Former President Uhuru reads Riot Act to organisers of DRC peace talks

Uhuru reads Riot Act to organisers of DRC peace talks

The facilitator of the East Africa Community (EAC)-led Nairobi peace process, former President Uhuru Kenyatta has read the riot act to the organisers of the meeting.

This is after it emerged that participants would receive less allowances than had been planned before they left their homes in Eastern Democratic Republic of Congo (DRC).

A visibly angry Mr Kenyatta called out the organisers without mention of their names for delaying the closure of the meeting which he extended to Tuesday to allow room for the funds to be availed as planned prior.

"My intention that we finish the meeting well and I know that is what you also want. So I ask that we postpone today's meeting to tomorrow and I assure you that the planners of this event do not assume that peace is something to toy around with. Be here tomorrow, if not, I shall stand and ask the whole world to deny them funds if they cannot plan things effectively," he said.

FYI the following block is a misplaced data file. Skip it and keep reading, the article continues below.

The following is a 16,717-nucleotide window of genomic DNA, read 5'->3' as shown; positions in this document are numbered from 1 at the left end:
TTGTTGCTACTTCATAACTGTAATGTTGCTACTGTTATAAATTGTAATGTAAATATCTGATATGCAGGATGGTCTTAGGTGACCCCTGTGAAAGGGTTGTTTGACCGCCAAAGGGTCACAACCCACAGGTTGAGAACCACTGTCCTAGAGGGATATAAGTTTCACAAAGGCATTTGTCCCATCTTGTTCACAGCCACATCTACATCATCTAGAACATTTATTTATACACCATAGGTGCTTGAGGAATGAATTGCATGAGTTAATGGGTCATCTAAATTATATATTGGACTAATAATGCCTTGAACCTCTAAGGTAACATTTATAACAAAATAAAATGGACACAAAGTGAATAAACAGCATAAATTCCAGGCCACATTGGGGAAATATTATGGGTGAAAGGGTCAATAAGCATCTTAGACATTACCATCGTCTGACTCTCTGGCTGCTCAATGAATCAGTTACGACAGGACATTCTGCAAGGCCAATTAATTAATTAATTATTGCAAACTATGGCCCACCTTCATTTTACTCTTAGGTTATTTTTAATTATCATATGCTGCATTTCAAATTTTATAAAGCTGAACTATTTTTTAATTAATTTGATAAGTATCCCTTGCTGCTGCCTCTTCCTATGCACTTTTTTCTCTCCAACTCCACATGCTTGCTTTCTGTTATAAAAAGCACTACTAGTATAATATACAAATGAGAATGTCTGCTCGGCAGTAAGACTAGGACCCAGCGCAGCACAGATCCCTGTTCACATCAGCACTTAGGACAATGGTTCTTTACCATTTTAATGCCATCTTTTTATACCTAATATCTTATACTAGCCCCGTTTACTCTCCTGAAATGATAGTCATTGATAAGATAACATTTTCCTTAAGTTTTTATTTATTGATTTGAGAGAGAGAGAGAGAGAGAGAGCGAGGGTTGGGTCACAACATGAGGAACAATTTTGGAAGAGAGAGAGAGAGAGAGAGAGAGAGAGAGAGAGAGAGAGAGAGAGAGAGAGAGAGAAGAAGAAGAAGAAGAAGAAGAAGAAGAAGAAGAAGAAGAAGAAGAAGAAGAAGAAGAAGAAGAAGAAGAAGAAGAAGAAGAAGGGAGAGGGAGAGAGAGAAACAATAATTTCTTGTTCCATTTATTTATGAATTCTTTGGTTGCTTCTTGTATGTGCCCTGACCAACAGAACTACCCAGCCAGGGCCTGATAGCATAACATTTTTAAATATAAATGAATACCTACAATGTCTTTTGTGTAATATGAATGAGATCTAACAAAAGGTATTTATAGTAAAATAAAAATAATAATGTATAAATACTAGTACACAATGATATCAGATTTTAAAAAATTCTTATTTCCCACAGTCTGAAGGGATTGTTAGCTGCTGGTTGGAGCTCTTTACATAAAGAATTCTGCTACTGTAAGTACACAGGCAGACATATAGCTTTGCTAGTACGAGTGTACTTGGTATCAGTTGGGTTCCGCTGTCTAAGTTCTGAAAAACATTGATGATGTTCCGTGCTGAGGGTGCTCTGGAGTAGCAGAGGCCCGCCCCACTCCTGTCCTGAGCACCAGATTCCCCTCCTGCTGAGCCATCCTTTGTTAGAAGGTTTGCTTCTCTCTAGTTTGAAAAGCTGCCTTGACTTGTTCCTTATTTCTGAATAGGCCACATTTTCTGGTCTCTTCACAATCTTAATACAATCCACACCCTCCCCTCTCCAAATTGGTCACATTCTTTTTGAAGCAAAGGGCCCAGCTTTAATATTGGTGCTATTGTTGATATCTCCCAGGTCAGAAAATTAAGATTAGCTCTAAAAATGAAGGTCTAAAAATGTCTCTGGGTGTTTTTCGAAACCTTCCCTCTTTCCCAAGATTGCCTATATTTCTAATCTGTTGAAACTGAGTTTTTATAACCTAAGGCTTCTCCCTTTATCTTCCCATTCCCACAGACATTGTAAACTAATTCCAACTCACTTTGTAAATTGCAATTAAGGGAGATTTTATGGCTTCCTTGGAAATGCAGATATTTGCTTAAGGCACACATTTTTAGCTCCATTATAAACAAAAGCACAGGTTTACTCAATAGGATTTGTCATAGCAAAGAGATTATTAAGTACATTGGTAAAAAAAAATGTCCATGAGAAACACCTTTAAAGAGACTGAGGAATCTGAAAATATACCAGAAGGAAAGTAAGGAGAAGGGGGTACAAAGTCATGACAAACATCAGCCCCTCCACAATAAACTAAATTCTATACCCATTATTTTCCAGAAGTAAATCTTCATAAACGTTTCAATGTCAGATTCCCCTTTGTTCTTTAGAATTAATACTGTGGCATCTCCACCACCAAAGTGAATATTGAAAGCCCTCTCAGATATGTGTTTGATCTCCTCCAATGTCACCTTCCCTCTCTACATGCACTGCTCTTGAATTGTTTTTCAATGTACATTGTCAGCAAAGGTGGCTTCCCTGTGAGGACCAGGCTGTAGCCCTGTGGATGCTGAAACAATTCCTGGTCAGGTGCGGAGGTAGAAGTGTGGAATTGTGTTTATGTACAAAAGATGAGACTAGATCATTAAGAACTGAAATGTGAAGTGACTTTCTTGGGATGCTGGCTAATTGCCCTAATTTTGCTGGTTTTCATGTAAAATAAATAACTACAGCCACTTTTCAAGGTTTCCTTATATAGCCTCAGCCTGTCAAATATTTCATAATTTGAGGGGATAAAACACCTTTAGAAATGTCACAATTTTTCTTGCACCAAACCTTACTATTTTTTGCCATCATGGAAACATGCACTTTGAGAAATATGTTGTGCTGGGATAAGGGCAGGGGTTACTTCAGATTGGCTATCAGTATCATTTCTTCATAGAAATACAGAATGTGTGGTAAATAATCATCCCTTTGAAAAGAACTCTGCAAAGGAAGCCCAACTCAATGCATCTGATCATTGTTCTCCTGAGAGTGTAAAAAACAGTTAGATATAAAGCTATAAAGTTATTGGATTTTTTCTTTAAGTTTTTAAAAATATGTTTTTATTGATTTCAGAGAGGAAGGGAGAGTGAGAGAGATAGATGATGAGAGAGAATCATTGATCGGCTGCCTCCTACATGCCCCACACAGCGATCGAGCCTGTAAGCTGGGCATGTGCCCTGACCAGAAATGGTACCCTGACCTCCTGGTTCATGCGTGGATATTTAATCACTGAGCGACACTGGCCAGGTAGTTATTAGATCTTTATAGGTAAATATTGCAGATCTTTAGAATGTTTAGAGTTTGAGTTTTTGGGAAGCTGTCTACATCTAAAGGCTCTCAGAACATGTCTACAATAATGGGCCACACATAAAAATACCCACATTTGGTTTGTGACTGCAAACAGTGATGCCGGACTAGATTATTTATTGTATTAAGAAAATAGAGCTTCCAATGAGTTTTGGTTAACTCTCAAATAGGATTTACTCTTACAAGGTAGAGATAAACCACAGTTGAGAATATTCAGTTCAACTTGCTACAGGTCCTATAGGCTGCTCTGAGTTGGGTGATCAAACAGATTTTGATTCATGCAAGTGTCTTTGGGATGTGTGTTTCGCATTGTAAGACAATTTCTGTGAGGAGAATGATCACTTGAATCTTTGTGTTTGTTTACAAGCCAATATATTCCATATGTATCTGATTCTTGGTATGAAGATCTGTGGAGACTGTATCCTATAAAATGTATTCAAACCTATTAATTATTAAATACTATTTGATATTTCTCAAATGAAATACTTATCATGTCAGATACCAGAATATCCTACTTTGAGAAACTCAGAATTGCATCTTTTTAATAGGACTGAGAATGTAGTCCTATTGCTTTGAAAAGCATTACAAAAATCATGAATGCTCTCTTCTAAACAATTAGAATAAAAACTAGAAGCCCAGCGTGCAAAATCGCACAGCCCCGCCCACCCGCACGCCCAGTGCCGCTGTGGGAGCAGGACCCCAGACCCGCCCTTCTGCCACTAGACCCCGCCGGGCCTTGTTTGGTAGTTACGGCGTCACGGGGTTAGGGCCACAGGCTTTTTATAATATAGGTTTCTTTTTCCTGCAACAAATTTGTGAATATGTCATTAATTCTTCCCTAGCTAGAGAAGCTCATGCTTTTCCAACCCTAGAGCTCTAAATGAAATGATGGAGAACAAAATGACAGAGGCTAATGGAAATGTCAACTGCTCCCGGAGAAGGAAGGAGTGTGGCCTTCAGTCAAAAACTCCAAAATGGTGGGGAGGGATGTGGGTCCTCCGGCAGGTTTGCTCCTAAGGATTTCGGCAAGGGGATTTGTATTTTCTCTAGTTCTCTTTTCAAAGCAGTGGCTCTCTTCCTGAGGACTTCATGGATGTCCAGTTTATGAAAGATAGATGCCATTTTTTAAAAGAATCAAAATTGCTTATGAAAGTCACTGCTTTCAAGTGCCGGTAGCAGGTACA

He added, "Let us meet again at 10am and attend to the issues that have cropped up before closing the meeting. Maybe they (organisers) have done this thinking that my influence waned but they shall realise that it hasn't."

He warned the organisers that failure to release the funds as earlier planned will have consequences.

"Let them sleep wherever they are but bring the funds that had been rightly allocated to the participants of this process tomorrow. I know we have adequate funds because I was amongst those that were sourcing for the funds," he said.

The week-long event began Monday last week bringing together over 50 armed groups, victims of atrocities taking place in Eastern DRC, civil society, special interest grouos and government officials in Nairobi.

On Wednesday, the participants engaged the facilitator in focus group discussions where they each shared their grievances and proposals for a peaceful DRC.

The meeting was to end on Saturday but was pushed to Monday to allow room for adequate discussions into the matters arising.

The outcome of the discussions will inform the speed at which the East Africa Community Regional Force (EACRF) will engage the armed groups fighting in Eastern Congo in combat.

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